Galway TD calls for national action plan on female genital mutilation

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Galway Daily news Galway TD calls for national action plan on female genital mutilation

A national action plan is needed to raise awareness of and combat female genital mutilation in Ireland Galway TD Ciaran Cannon said.

Deputy Cannon said that it is unfortunate that there is no plan to protect girls from FGM in Ireland, a decade after specific legislation was put in place targeting it.

The Fine Gael TD was speaking during a sitting of the Joint Oireachtas Committee on Gender Equality, discussing the recommendations of the Citizens Assembly on this issue.

Deputy Cannon said that he wasn’t aware of the risk of FGM to young women and girls in Ireland until his work with Irish Aid.

He thanked the witnesses from Akina Dada wa Africa (AkiDwA), a network of migrant women living in Ireland, for the work their organisation has done in highlighting the issue.

“We have had legislation in place for almost ten years now. It is a decade on. It is most unfortunate that we do not have the national action plan in place to match that.”

“I hope it will be helpful to the witnesses and their work if this committee focuses on getting some action on that as part of the work we are doing.”

Dr. Salome Mbugua of AkiDwA, a network of migrant women living in Ireland, said that more awareness is needed of female genital mutilation when combating gender-based violence.

Research by AikiDwA estimates that there are almost 6,000 women living in Ireland who have been subject to female genital muilation.

“Some 6,000 girls under 15 years old who are born or are living in Ireland but who originate from FGM-affected countries are at risk of female genital mutilation,” she said.

“Current supports available to victims and survivors of FGM are not sufficient, as there is currently only one clinic targeting this cohort of migrants.”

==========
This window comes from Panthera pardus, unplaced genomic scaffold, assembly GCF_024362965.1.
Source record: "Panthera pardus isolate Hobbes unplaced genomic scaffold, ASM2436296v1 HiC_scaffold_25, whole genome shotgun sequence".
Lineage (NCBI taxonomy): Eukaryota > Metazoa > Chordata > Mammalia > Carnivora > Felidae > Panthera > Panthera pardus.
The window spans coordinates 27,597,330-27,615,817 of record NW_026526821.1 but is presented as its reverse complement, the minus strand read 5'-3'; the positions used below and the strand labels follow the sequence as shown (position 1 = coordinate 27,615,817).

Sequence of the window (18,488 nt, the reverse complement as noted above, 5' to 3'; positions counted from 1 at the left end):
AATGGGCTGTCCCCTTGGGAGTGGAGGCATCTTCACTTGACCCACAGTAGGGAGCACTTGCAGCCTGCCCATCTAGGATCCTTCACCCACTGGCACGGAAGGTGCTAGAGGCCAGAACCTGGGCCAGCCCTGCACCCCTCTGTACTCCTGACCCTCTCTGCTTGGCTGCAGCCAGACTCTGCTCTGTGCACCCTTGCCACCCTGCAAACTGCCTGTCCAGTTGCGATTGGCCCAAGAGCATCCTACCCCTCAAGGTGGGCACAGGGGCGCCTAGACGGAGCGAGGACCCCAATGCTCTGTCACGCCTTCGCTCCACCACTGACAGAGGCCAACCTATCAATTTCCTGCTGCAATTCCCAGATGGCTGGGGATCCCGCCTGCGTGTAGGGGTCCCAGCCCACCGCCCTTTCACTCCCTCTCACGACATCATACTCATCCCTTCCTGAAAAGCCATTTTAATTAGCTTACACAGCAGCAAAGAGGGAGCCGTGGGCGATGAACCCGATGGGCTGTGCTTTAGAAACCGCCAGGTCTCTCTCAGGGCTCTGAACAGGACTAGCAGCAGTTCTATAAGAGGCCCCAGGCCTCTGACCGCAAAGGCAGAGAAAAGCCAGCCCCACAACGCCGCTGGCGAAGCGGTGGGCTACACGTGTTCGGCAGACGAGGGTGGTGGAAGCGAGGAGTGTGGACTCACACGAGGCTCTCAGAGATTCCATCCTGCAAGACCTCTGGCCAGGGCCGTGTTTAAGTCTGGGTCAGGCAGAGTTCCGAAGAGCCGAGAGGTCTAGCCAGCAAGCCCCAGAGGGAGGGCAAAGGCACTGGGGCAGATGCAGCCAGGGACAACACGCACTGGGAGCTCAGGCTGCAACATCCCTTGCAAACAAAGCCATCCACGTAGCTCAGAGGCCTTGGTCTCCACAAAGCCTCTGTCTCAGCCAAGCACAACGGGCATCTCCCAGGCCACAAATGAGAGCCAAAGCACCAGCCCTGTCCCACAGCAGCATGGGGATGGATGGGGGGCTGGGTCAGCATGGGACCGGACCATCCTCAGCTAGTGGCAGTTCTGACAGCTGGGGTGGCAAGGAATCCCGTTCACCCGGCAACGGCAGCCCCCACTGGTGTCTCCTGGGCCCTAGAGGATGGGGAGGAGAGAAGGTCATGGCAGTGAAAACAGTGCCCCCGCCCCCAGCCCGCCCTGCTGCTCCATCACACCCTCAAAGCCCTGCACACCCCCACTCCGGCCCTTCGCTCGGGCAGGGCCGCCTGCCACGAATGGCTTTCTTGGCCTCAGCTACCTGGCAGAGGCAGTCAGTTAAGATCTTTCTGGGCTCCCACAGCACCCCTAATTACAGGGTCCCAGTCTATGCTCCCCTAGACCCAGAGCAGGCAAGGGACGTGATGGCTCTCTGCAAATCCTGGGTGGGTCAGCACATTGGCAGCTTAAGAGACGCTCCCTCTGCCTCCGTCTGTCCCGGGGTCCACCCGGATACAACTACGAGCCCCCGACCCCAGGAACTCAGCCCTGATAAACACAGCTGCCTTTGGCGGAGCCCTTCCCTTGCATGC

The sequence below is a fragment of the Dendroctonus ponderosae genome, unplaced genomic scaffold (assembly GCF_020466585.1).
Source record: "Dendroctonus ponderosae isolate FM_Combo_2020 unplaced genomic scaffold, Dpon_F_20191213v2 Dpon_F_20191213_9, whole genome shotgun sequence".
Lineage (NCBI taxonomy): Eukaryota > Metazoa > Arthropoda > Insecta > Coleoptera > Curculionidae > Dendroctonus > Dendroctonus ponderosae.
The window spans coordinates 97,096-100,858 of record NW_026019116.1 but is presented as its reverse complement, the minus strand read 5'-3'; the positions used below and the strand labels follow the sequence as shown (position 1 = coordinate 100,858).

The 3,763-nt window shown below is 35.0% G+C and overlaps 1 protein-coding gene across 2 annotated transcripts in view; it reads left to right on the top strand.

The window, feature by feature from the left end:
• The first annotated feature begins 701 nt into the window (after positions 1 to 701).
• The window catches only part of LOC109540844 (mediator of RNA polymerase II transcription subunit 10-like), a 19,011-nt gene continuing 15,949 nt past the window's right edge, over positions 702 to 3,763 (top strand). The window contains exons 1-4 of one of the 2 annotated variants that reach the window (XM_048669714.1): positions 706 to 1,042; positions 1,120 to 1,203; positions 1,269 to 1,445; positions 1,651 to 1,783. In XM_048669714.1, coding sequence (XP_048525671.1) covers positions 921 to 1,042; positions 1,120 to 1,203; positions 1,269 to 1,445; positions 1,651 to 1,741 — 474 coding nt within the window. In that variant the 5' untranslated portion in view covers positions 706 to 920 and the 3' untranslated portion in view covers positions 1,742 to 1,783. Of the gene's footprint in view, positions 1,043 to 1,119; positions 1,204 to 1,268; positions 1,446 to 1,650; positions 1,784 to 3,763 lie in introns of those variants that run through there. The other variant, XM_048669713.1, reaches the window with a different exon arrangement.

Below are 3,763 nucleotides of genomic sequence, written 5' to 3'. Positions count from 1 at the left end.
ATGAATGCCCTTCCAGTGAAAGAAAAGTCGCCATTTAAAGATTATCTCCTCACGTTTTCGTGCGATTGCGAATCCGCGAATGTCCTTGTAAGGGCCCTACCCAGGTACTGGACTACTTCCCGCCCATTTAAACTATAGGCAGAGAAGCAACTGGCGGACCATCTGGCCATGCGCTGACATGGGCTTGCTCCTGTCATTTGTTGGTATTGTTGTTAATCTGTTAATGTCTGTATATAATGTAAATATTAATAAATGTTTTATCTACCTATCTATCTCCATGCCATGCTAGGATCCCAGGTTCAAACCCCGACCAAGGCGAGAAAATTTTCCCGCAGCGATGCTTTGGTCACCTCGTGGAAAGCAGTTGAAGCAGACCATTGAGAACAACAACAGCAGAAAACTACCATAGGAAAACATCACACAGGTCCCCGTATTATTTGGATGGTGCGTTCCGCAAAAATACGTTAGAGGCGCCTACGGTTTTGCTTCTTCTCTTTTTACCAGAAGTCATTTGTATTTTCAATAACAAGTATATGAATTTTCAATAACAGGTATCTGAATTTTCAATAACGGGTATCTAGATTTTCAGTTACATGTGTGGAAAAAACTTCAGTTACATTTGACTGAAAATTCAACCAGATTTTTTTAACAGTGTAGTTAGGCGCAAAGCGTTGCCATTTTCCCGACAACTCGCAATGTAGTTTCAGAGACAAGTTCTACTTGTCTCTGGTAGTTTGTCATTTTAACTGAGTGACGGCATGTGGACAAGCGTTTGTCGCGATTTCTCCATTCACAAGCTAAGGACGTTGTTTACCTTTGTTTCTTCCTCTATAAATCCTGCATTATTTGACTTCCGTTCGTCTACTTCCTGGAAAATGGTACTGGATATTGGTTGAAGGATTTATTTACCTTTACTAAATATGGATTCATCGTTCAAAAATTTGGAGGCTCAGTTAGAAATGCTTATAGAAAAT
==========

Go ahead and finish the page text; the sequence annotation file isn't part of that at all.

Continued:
“Regarding physical supports, the impact of FGM on women range from being unable to do or enjoy intimate activities with their significant others to difficult labour and childbirth, among others.”

“In terms of psychological supports, one of the adverse impacts of FGM is on women’s psychological health. This group needs culturally appropriate services to help them cope with the trauma caused by the mutilation.”

The Criminal Justice (Female Genital Mutilation) Act was signed into law in 2012, making it an offence to perform or attempt an act of FGM, or to take a girl or woman from the state for the purpose of having it done elsewhere.

Ireland saw its first ever conviction for female genital mutilation in January of 2020, when two parents were convicted of carrying out FGM on their one year old daughter.

They now face retrial after the conviction was quashed last November due to deficiencies in the translation of their testimony at trial.

Community Engagement

Deputy Cannon asked what engagement is possible at the school level to that could effect cultural change that would help to eradicate this.

“How important is it right now to have a programme of education within our school system, at primary level and perhaps more important, at post-primary level, that could somehow effect a cultural change so the practice of FGM would no longer be tolerated anywhere within Irish society?”

Dr Caroline Munyi said that AkiDwA had “varying levels of success” engaging with education professionals, due to the age of the victims, and the topic they want to address.

She also noted that this is a “hidden problem” because of where on the body it effects, but that they hope to engage with the education sector to survey how teachers feel it can be addressed..

Dr Mbugua added that including FGM within sex education must be done in a sensitive way, due to the traumatising nature of what it is discussing.

“To be honest, it is a very foreign issue and we welcome the fact that Ireland is open to even discuss it.”

“Engaging with schools has been very challenging. However, we are trying to create discussions with teachers in the hope that they can then move it forward.”

Community engagement, and having people of diverse backgrounds among teachers were among the options highlighted by the two in response to Ciaran Cannon’s query about what the “most powerful levers or mechanisms” available to combat FGM right now.